We have seen that one of the main disadvantages of a Class A Amplifier is its low full power
efficiency rating. But we also know that we can improve the amplifier and almost double its
efficiency simply by changing the output stage of the amplifier to a Class B push-pull type
configuration. However, this is great from an efficiency point of view, but most modern Class B
amplifiers are transformerless or complementary types with two transistors in their output stage.
This results in one main fundamental problem with push-pull amplifiers in that the two transistors do
not combine together fully at the output both halves of the waveform due to their unique zero cut-off
biasing arrangement. As this problem occurs when the signal changes or "crosses-over" from
transistor to the other at the zero voltage point it produces an amount of "distortion" to
wave shape. This results in a condition that is commonly called Crossover Distortion.
Crossover Distortion produces a zero voltage "flat spot" or "deadband" on the output
as it crosses over from one half of the waveform to the other. The reason for this is that the
transition period when the transistors are switching over from one to the other, does not stop or
start exactly at the zero crossover point thus causing a small delay between the first transistor
turning "OFF" and the second transistor turning "ON". This delay results in both
switched "OFF" at the same instant in time producing an output wave shape as shown below.
Crossover Distortion Waveform
In order that there should be no distortion of the output waveform we must assume that each
transistor starts conducting when its base to emitter voltage rises just above zero, but we know that
this is not true because for silicon bipolar transistors the base voltage must reach at least 0.7v
before the transistor starts to conduct thereby producing this flat spot. This crossover distortion
effect also reduces the overall peak to peak value of the output waveform causing the maximum
power output to be reduced as shown below.
Non-Linear Transfer Characteristics
This effect is less pronounced for large input signals as the input voltage is usually quite large but
smaller input signals it can be more severe causing audio distortion to the amplifier.
Pre-biasing the Output
The problem of Crossover Distortion can be reduced considerably by applying a slight forward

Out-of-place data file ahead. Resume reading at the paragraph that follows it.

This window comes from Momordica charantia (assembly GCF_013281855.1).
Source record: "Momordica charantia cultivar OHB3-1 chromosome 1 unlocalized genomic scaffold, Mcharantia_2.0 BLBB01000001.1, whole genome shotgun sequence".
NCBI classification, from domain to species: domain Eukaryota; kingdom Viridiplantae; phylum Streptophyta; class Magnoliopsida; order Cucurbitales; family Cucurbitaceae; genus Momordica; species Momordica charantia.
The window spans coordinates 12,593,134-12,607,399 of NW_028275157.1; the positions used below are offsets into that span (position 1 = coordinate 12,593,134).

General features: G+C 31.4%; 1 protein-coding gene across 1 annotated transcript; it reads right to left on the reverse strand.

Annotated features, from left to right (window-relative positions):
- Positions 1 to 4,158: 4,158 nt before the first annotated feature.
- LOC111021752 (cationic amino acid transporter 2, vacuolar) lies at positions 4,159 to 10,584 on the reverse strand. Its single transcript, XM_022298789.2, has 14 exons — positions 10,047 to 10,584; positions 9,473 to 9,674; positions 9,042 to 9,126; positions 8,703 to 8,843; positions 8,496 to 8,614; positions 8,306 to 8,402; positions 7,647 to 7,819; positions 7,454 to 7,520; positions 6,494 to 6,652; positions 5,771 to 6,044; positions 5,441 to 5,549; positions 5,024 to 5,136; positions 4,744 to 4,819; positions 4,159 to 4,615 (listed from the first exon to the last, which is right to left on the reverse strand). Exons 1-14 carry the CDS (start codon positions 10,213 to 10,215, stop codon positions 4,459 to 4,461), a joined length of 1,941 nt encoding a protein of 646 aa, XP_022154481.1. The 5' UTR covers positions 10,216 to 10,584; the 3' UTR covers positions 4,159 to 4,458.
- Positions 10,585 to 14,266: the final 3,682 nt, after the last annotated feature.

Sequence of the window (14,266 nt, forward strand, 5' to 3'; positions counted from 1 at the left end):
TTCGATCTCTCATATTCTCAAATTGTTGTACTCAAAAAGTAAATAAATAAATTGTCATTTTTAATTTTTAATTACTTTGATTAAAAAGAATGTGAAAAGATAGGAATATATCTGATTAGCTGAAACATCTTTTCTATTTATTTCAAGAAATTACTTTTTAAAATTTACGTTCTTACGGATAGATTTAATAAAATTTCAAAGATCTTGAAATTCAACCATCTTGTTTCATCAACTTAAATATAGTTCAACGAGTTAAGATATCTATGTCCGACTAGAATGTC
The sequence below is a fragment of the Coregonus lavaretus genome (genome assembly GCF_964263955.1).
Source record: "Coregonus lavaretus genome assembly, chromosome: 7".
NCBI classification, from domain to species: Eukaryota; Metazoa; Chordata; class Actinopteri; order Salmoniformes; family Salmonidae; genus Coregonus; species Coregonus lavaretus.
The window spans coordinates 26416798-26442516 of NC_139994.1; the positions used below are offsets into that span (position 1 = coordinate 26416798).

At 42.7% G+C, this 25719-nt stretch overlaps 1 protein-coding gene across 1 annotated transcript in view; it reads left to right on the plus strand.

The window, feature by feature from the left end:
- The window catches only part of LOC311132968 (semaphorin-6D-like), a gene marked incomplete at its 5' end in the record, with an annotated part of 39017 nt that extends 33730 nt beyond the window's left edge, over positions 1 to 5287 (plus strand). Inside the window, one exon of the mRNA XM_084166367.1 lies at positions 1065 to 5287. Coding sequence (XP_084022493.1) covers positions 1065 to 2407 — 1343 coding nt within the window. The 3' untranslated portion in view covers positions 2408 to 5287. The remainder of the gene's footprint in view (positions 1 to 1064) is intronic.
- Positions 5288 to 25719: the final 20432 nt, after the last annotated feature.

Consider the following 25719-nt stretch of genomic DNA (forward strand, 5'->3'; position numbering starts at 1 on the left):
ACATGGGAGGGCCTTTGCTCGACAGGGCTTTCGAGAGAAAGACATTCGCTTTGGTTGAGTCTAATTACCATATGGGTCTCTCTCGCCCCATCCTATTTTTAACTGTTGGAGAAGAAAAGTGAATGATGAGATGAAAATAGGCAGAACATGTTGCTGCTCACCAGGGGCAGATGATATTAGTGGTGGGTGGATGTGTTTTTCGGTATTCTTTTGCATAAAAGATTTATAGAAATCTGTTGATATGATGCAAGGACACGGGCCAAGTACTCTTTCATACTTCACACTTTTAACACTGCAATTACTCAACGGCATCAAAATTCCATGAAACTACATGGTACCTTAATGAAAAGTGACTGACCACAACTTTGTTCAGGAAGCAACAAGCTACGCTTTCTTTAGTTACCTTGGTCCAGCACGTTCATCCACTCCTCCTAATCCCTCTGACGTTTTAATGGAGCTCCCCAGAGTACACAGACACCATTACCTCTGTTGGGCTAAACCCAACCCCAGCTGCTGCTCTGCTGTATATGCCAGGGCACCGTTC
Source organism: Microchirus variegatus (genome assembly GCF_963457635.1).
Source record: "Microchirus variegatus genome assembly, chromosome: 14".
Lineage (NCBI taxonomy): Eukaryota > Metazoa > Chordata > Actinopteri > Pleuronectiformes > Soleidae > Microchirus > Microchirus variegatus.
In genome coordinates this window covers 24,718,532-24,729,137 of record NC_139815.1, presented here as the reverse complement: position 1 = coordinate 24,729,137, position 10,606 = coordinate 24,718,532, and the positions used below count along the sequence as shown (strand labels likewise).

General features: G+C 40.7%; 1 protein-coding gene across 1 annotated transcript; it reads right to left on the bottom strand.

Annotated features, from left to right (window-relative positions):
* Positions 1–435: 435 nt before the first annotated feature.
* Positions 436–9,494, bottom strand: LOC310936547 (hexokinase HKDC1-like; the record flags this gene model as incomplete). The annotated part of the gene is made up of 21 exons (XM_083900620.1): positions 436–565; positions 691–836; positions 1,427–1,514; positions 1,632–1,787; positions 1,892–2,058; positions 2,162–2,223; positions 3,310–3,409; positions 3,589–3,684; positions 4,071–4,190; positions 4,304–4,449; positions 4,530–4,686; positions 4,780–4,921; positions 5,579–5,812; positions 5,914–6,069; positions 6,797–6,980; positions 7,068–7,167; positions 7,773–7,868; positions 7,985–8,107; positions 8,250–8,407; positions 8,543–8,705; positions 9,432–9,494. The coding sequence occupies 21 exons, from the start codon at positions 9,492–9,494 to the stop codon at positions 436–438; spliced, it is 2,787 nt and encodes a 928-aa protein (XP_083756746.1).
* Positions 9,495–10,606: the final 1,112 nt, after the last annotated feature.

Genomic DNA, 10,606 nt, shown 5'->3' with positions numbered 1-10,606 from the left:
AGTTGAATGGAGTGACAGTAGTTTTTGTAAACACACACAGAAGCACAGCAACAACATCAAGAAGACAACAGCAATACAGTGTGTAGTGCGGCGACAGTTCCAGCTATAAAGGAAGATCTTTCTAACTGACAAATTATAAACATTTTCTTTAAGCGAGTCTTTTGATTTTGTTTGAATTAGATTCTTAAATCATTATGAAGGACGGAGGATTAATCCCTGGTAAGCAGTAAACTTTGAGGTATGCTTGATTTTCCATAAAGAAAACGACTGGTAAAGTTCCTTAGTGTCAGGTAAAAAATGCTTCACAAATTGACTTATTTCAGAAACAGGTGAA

base bias voltage (same idea as seen in the Transistor tutorial) to the bases of the two transistors
the centre-tap of the input transformer, thus the transistors are no longer biased at the zero cut-off
point but instead are "Pre-biased" at a level determined by this new biasing voltage.
Push-pull Amplifier with Pre-biasing
This type of resistor pre-biasing causes one transistor to turn "ON" exactly at the same time
other transistor turns "OFF" as both transistors are now biased slightly above their original
point. However, to achieve this the bias voltage must be at least twice that of the normal base to
emitter voltage to turn "ON" the transistors. This pre-biasing can also be implemented in
transformerless amplifiers that use complementary transistors by simply replacing the two potential
divider resistors with Biasing Diodes as shown below.
Pre-biasing with Diodes
This pre-biasing voltage either for a transformer or transformerless amplifier circuit, has the effect
moving the amplifiers Q-point past the original cut-off point thus allowing each transistor to operate
within its active region for slightly more than half or 180o of each half cycle. In other words 180o
Bias. This then produces an amplifier circuit commonly called a Class AB Amplifier and its biasing
arrangement is given below.
Class AB Output Characteristics
Then to summarise, Crossover Distortion occurs in Class B amplifiers because the amplifier is
biased at its cut-off point. This then results in BOTH transistors being switched "OFF" at
instant in time. By applying a small base bias voltage either by using a resistive potential divider
circuit or diode biasing this crossover distortion can be greatly reduced or even eliminated
completely. The application of a biasing voltage produces another type or class of amplifier circuit
commonly called a Class AB Amplifier. Then the difference between a pure Class B amplifier and
an improved Class AB amplifier is in the biasing level applied to the output transistors. Therefore,
we can say the a Class AB amplifier is a Class B amplifier with Bias.